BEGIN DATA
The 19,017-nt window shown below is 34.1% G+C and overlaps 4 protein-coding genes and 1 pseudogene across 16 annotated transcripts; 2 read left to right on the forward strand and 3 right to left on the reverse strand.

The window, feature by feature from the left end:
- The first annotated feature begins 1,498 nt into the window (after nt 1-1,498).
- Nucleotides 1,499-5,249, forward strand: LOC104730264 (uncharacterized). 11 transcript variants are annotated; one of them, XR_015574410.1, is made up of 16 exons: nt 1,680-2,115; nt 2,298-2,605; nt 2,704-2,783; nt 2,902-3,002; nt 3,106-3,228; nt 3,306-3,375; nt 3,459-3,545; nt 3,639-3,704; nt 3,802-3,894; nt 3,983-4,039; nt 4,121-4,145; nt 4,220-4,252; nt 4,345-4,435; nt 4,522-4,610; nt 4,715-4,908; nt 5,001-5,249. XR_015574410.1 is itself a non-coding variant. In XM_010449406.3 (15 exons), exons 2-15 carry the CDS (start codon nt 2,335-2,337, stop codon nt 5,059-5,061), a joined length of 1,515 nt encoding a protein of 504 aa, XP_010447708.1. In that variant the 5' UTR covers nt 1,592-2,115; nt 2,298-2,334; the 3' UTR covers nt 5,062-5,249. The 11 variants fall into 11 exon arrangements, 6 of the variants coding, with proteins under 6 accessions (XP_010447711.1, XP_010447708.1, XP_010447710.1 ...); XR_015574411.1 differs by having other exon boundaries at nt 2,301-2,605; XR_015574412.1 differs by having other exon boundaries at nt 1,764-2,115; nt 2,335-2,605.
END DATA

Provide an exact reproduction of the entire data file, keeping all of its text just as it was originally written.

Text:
The 19,017-nt window shown below is 34.1% G+C and overlaps 4 protein-coding genes and 1 pseudogene across 16 annotated transcripts; 2 read left to right on the forward strand and 3 right to left on the reverse strand.

The window, feature by feature from the left end:
- The first annotated feature begins 1,498 nt into the window (after nt 1-1,498).
- Nucleotides 1,499-5,249, forward strand: LOC104730264 (uncharacterized). 11 transcript variants are annotated; one of them, XR_015574410.1, is made up of 16 exons: nt 1,680-2,115; nt 2,298-2,605; nt 2,704-2,783; nt 2,902-3,002; nt 3,106-3,228; nt 3,306-3,375; nt 3,459-3,545; nt 3,639-3,704; nt 3,802-3,894; nt 3,983-4,039; nt 4,121-4,145; nt 4,220-4,252; nt 4,345-4,435; nt 4,522-4,610; nt 4,715-4,908; nt 5,001-5,249. XR_015574410.1 is itself a non-coding variant. In XM_010449406.3 (15 exons), exons 2-15 carry the CDS (start codon nt 2,335-2,337, stop codon nt 5,059-5,061), a joined length of 1,515 nt encoding a protein of 504 aa, XP_010447708.1. In that variant the 5' UTR covers nt 1,592-2,115; nt 2,298-2,334; the 3' UTR covers nt 5,062-5,249. The 11 variants fall into 11 exon arrangements, 6 of the variants coding, with proteins under 6 accessions (XP_010447711.1, XP_010447708.1, XP_010447710.1 ...); XR_015574411.1 differs by having other exon boundaries at nt 2,301-2,605; XR_015574412.1 differs by having other exon boundaries at nt 1,764-2,115; nt 2,335-2,605.